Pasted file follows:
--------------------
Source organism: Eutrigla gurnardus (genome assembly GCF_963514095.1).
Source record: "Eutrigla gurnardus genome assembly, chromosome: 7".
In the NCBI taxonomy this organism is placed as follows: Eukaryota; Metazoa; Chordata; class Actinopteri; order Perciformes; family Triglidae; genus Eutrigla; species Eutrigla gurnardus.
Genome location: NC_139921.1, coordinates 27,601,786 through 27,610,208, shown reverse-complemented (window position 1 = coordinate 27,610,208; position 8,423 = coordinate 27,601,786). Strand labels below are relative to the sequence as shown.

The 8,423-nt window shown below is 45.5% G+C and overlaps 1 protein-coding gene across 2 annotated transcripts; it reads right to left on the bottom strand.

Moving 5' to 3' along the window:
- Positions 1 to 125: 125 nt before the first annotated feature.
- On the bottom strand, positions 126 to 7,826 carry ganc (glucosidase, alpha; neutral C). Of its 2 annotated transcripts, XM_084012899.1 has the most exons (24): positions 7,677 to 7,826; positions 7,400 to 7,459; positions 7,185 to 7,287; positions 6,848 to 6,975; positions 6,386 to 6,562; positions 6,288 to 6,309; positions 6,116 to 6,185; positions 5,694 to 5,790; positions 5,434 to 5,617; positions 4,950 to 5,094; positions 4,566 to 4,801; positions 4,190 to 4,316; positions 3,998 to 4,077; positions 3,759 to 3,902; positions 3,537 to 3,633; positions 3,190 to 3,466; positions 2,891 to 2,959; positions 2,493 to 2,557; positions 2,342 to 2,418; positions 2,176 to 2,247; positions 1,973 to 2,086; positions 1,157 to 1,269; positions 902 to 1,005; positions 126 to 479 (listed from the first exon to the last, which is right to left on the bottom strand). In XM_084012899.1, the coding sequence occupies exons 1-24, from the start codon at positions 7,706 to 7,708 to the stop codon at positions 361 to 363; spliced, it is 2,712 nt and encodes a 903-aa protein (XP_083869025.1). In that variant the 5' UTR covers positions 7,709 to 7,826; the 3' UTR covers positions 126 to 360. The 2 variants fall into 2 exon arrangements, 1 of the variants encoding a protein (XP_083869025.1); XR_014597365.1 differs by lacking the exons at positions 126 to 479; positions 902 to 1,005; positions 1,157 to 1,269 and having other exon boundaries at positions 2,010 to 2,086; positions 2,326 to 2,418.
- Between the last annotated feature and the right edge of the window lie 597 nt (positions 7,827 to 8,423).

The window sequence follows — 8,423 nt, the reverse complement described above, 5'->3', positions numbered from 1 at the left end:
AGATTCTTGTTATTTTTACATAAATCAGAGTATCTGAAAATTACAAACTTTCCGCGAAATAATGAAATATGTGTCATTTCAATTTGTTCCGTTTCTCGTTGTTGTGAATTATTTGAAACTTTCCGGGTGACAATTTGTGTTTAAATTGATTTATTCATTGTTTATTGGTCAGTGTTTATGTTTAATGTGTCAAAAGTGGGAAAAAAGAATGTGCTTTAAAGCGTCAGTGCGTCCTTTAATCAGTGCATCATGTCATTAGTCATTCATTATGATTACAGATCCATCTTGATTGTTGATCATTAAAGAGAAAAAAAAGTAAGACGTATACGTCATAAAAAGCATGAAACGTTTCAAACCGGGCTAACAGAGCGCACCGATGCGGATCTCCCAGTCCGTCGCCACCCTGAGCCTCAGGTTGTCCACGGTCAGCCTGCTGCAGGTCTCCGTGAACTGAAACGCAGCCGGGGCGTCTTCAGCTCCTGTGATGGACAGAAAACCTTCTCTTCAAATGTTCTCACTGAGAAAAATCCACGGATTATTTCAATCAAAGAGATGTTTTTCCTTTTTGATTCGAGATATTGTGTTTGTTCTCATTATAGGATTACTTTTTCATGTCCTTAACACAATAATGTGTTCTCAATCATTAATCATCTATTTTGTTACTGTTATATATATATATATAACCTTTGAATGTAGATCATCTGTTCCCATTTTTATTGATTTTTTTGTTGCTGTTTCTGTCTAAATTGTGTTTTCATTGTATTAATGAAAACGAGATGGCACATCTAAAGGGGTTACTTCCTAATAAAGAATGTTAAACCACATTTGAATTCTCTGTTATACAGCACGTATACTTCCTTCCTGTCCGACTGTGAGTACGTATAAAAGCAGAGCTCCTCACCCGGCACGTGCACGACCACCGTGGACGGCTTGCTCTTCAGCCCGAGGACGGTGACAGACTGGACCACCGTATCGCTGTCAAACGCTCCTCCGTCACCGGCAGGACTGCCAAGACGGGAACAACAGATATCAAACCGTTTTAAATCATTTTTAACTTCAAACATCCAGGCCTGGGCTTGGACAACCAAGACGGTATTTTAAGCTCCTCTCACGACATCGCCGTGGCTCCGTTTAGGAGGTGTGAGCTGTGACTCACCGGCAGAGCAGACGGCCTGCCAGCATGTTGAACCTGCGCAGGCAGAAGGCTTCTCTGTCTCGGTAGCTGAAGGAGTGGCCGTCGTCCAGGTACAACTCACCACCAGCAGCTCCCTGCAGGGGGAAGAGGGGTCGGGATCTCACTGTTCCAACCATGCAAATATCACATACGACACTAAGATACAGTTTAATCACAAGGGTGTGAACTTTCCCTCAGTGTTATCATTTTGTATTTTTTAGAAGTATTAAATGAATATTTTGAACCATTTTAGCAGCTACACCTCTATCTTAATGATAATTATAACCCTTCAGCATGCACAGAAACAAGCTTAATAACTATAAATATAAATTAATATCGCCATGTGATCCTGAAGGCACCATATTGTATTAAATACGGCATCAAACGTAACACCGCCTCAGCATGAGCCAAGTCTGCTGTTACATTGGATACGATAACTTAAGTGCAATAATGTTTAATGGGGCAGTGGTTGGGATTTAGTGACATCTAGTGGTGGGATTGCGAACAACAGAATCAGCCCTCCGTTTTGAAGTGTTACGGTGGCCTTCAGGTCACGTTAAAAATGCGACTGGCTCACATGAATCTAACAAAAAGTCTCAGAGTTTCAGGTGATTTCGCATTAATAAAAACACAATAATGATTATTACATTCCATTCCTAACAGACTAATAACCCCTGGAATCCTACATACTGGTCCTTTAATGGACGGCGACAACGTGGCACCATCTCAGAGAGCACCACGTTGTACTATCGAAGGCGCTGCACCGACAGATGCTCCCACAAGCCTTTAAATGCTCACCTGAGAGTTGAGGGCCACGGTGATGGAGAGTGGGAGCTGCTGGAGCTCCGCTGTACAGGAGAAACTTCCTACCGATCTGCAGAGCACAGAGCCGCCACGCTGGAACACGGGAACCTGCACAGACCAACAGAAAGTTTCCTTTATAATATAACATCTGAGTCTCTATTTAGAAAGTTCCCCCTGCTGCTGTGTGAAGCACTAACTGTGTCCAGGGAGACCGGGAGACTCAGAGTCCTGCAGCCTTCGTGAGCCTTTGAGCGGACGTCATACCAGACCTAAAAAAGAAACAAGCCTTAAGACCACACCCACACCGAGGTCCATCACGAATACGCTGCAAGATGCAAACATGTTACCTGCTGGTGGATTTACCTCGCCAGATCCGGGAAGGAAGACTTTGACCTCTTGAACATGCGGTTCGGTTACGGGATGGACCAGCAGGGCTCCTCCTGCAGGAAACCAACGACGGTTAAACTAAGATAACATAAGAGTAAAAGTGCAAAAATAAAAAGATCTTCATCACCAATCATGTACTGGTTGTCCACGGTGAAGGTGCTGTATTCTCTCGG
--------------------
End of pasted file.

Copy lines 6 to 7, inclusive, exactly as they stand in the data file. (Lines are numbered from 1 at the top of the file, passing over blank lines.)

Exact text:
Moving 5' to 3' along the window:
- Positions 1 to 125: 125 nt before the first annotated feature.